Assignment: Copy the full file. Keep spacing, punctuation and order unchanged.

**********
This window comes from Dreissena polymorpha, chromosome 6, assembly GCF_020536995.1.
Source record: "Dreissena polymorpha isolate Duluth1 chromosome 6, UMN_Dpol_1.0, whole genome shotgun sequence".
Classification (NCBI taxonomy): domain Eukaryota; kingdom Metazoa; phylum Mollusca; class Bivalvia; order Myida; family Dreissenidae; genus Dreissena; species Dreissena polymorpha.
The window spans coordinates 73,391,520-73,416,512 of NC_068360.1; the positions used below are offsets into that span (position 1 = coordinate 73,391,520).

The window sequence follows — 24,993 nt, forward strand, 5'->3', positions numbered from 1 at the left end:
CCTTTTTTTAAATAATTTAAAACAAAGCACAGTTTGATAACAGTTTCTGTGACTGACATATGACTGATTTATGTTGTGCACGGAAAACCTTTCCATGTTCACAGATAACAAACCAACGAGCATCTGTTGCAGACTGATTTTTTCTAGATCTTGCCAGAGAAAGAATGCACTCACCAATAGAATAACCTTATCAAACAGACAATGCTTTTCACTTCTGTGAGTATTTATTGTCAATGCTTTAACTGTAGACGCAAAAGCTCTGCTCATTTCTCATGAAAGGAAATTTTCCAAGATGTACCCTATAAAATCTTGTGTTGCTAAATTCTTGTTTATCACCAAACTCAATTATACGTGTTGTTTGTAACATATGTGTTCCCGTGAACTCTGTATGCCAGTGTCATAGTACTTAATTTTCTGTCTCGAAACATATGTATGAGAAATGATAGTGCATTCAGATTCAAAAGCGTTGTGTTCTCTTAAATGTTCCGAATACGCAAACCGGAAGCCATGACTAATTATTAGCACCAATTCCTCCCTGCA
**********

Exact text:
This window comes from Dreissena polymorpha, chromosome 6, assembly GCF_020536995.1.
Source record: "Dreissena polymorpha isolate Duluth1 chromosome 6, UMN_Dpol_1.0, whole genome shotgun sequence".
Classification (NCBI taxonomy): domain Eukaryota; kingdom Metazoa; phylum Mollusca; class Bivalvia; order Myida; family Dreissenidae; genus Dreissena; species Dreissena polymorpha.
The window spans coordinates 73,391,520-73,416,512 of NC_068360.1; the positions used below are offsets into that span (position 1 = coordinate 73,391,520).

The window sequence follows — 24,993 nt, forward strand, 5'->3', positions numbered from 1 at the left end:
CCTTTTTTTAAATAATTTAAAACAAAGCACAGTTTGATAACAGTTTCTGTGACTGACATATGACTGATTTATGTTGTGCACGGAAAACCTTTCCATGTTCACAGATAACAAACCAACGAGCATCTGTTGCAGACTGATTTTTTCTAGATCTTGCCAGAGAAAGAATGCACTCACCAATAGAATAACCTTATCAAACAGACAATGCTTTTCACTTCTGTGAGTATTTATTGTCAATGCTTTAACTGTAGACGCAAAAGCTCTGCTCATTTCTCATGAAAGGAAATTTTCCAAGATGTACCCTATAAAATCTTGTGTTGCTAAATTCTTGTTTATCACCAAACTCAATTATACGTGTTGTTTGTAACATATGTGTTCCCGTGAACTCTGTATGCCAGTGTCATAGTACTTAATTTTCTGTCTCGAAACATATGTATGAGAAATGATAGTGCATTCAGATTCAAAAGCGTTGTGTTCTCTTAAATGTTCCGAATACGCAAACCGGAAGCCATGACTAATTATTAGCACCAATTCCTCCCTGCA